Virgin Active: Will landlords be feeling the burn? (Part 2)
13 May, 2021
Key differences between this restructuring procedure and a CVA
CVA: A CVA binds only unsecured creditors. Consequently only unsecured creditors have the right to vote.
Part 26A: Restructuring can affect both secured and unsecured creditors. Consequently both secured and unsecured creditors who are affected are entitled to vote.
CVA: Approval of CVA requires the support of 75% or more (by value) of all the creditors entitled to vote.
Part 26A: Sanctioning of the scheme is possible if it is supported by at least 75% (by value) of one category of creditor, even if all other categories dissent.
CVA: The timetable from publishing a proposal of a CVA to its approval can be measured in weeks. However, if challenged the Court process will likely take a number of months.
Part 26A: The timetable for restructuring is to a large extent in the discretion of the court. As we have seen in Virgin Active the process could be concluded within a couple of months following its formal commencement.
CVA: A CVA, if passed, can be challenged by creditors on the grounds of unfair prejudice or a material irregularity in the procedure adopted.
Part 26A: As the process is overseen by the court, a challenge to the sanctioning of a restructuring scheme is likely to be considered in the same way as the appeal of any court judgment. The aggrieved party would need court permission and would have to demonstrate that the decision to sanction the scheme represented an error of law or fact. Given the power to sanction restructuring is discretionary the scope for a successful challenge appears significantly narrower than with CVAs
CVA: While each case turns on its own facts the costs of formulating, proposing and then securing a CVA are primarily those of an insolvency practitioner. The extent of legal involvement will depend upon the complexity of the CVA and the extent of any challenge.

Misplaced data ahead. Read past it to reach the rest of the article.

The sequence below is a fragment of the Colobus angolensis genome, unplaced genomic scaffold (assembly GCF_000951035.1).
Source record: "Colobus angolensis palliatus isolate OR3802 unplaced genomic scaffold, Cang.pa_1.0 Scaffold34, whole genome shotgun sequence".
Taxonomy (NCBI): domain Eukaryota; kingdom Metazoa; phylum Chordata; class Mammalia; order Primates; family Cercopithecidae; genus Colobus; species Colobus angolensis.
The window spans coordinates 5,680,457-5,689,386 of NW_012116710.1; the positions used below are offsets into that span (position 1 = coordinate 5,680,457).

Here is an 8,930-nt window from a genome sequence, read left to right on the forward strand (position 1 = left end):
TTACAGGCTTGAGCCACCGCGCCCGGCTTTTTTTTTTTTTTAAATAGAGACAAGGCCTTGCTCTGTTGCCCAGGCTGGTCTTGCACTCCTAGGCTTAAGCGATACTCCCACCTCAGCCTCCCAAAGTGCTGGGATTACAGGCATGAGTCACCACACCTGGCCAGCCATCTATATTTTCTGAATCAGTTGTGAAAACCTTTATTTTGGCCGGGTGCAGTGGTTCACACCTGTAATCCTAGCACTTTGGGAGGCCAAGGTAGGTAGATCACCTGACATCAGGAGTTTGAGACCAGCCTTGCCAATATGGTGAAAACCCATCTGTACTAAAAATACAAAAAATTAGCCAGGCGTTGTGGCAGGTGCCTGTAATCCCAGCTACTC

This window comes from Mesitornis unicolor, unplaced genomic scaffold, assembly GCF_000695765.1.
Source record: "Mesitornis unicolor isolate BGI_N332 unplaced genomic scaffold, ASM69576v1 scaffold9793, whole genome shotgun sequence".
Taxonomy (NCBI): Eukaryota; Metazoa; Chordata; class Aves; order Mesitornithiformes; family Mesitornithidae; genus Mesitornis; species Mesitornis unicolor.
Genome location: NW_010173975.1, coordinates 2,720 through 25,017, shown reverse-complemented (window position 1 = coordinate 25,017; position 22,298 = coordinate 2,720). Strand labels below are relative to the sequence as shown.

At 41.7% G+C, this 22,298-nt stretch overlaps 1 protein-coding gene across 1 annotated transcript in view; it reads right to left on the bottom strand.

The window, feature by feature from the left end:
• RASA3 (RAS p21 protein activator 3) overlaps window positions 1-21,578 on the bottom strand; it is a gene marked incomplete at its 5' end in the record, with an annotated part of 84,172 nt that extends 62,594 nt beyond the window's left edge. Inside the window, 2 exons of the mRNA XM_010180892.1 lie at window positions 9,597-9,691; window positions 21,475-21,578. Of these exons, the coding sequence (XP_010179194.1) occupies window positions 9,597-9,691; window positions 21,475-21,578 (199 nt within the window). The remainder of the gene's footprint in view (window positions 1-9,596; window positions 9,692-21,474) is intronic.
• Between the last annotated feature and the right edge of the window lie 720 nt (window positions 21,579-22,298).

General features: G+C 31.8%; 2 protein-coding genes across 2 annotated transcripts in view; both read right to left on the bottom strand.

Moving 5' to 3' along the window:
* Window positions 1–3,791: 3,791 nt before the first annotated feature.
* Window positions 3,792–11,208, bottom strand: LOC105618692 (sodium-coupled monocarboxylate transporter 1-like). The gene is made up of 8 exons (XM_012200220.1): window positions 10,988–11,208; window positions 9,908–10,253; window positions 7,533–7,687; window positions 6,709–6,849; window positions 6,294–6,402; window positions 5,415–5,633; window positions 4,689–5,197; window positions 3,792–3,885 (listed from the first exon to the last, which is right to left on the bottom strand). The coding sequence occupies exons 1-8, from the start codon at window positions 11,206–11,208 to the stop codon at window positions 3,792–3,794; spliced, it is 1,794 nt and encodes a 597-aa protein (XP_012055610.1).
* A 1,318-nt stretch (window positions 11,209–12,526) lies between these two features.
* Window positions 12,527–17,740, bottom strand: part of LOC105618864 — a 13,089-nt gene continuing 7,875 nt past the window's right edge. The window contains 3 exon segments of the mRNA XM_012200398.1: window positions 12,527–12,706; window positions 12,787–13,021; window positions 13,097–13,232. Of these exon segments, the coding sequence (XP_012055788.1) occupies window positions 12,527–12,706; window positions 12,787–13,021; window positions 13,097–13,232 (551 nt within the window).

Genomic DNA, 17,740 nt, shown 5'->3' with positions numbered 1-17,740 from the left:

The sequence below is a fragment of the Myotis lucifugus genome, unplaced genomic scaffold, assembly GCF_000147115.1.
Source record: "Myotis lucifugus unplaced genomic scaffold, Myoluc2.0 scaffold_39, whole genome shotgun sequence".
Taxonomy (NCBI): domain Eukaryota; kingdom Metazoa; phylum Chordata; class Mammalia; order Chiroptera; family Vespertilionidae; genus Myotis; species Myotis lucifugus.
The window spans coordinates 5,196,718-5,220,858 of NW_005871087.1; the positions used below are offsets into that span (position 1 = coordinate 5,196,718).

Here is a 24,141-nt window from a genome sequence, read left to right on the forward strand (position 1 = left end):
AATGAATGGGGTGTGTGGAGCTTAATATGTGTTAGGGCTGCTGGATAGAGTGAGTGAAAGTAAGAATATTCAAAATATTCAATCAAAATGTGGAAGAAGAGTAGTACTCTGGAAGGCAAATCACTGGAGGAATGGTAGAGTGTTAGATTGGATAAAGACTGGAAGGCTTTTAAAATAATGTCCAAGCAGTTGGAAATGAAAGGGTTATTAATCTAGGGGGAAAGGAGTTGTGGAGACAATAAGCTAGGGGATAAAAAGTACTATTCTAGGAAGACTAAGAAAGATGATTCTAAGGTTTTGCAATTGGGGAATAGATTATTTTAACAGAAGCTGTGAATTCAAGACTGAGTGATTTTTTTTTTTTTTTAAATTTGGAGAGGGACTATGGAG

Part 26A: As the procedure is court led, the costs will likely be significantly higher than those associated with a CVA. In Virgin Active the costs claimed by the main group of aggrieved landlords up to and including the convening hearing were said to be £735,000 plus VAT.
CVA: If a CVA is passed, the company and the parties meet their own costs. If challenged in court the costs of those proceedings will be in the discretion of the court though may be governed by whether or not the challenge was successful .
Part 26A: While costs remain in the discretion of the court, it is likely to award creditors their reasonable costs associated with the restructuring process (even if objections that are ultimately unsuccessful are raised) provided the position adopted by the creditor is not seen as frivolous or of no general assistance to the court.
While the costs and procedural requirements may make Part 26A restructuring unsuitable in many cases, a combination of a swifter timescale, the ability to stifle dissenting creditors and a more limited ability to challenge the outcome may be seen as powerful tools which encourage companies to lean toward it rather than using CVAs.
Prior to Virgin Active the scheme has been used successfully in a handful of cases. Virgin Active is the first reported instance of a hotly contested scheme but it may not be the last. National Car Parks (NCP) have recently proposed its own restructuring with the first court hearing scheduled to take place at the end of this month.
The final article in this series will focus on what the future holds for landlords, given the outcome of the sanctions hearing in Virgin Active announced on 12 May and the outcome of the challenges to the New Look and Regis CVAs.
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